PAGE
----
So many of Philip K. Dick's stories are about being trapped and struggling (usually failing) to escape.

#SciFi #phillipkdick #books

Murray Bookchin's "Ecology of Freedom" is supposed to be his magnum opus, I'm just hoping that one of these anarchists (Bookchin, Kropotkin, Bakunin) will eventually tell me what the ideal society actually looks like.

"Parable of the Talents" by Octavia Butler

I've read that a lot of great figures in history had trouble connecting with their children. That part of the story rings true. The Trump-Jarrett parallel was eerie considering this story was written decades ago.

In "An Indigenous Peoples' History of the United States" by Roxanne Dunbar Ortiz recounts a colonialist and imperialist history U.S. Americans are not taught in school. Changing things for the better requires one to first understand what is and has been, and this book is a great instrument to educate oneself.

#indigenous #history #books

"Environmental Monitoring with #Arduino" Emily Gertz and Patrick Di Justo

I don't have Arduino, but I've got a bread board and my work has me focusing on tech for the environment. Let's do this!

I'm already in love with "Make: Tools - How They Work and How to Use Them" by Charles Platt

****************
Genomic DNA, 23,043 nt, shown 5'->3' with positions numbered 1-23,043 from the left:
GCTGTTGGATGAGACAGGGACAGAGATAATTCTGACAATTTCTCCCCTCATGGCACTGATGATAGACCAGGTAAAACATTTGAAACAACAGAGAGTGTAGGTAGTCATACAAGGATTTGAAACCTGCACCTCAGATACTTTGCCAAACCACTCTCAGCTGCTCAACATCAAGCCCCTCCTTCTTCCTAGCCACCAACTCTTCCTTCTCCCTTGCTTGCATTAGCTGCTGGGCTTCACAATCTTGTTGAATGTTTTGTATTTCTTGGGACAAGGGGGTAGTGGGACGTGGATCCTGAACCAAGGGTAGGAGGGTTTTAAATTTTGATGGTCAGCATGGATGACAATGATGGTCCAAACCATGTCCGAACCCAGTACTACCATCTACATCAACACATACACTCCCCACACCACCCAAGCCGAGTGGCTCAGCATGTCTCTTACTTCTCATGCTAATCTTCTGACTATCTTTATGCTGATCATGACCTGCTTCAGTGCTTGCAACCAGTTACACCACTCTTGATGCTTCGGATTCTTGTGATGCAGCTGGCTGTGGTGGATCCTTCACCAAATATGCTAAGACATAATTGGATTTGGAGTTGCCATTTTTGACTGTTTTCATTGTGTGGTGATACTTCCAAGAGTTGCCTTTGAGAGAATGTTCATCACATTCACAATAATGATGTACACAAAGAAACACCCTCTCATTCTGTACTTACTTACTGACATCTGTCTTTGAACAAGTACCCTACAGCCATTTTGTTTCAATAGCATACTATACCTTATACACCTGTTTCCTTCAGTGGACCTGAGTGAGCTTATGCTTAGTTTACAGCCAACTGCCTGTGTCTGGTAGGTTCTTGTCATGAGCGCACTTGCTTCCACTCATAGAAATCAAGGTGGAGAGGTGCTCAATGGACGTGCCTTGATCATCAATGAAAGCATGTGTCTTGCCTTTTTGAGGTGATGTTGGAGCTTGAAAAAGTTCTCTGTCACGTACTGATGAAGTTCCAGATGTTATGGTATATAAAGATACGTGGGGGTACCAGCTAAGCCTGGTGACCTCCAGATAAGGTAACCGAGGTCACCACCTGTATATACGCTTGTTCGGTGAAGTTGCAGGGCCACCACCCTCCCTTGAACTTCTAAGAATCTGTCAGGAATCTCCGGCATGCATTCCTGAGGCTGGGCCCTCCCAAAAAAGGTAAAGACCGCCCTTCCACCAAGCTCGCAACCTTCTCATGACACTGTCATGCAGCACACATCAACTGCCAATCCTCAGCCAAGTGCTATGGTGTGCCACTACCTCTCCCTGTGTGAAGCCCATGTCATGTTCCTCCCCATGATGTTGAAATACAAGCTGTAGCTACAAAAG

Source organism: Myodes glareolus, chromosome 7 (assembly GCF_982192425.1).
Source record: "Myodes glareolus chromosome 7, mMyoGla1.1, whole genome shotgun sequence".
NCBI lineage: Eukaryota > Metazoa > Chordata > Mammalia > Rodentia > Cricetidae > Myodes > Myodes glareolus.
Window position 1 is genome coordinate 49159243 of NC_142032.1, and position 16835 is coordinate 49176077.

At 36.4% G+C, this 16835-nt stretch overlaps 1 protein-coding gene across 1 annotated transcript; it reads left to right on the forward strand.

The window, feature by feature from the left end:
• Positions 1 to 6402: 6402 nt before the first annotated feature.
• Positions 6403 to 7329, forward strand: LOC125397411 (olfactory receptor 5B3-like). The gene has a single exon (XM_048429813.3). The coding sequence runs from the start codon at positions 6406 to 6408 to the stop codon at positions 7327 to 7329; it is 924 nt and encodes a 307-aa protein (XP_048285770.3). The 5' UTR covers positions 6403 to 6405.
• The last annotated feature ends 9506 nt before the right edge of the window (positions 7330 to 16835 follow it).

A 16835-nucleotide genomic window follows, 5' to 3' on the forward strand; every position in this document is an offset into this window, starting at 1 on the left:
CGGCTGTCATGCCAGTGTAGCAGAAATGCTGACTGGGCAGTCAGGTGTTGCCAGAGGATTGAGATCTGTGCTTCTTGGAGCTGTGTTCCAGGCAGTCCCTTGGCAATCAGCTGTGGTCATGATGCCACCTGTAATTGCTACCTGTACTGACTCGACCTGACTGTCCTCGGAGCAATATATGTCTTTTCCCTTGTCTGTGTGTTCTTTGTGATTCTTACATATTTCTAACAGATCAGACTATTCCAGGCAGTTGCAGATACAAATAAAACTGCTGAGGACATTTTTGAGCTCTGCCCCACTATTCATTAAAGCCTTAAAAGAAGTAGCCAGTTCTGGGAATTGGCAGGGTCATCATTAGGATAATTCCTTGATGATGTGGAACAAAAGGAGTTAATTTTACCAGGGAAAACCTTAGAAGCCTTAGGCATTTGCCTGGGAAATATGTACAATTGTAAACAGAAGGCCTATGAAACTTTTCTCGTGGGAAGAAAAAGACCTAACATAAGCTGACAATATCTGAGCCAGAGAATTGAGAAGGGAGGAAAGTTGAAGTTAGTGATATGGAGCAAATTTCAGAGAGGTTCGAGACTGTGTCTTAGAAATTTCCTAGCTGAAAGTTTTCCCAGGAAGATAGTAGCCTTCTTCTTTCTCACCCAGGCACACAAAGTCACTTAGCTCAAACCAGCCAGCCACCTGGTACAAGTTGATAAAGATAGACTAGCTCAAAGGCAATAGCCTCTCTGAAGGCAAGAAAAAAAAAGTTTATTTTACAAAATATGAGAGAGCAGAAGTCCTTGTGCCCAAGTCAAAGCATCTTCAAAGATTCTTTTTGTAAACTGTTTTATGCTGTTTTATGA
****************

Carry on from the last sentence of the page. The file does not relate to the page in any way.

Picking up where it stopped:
It's essentially a collection of very simple "how to" guides. It feels like a written version of what YouTube tutorials have evolved into, if that makes sense.

app.thestorygraph.com/books/8e

Also read "Future home of the Living God" by Louise Eldrich.

Current read is "Glass and Gardens #Solarpunk Summers"

The editor, Sarena Ulibarri, introduces the book by explaining how she selected the stories for the anthology. The stories she selected didn't need to be about #SolarPower or to be #anticapitalist, "but I tried to choose stories that depict adaptation and compromise rather than destruction and conquest, stories that value empathy and cooperation over greed and competition."

This one is for work - "Cross-Cultural #Design" by Senongo Akpem. bookwyrm.social/book/235300

A great tidbit: "Culture has a huge, yet often overlooked, effect on what we consider aesthetically pleasing. It's common for Western designers to point to concepts like rational type systems, clean lines, an absence of decoration, and mathetmatical layout grids as universally 'good' design without realizing that most of those principles originated in the century-old #Bauhaus movement." #books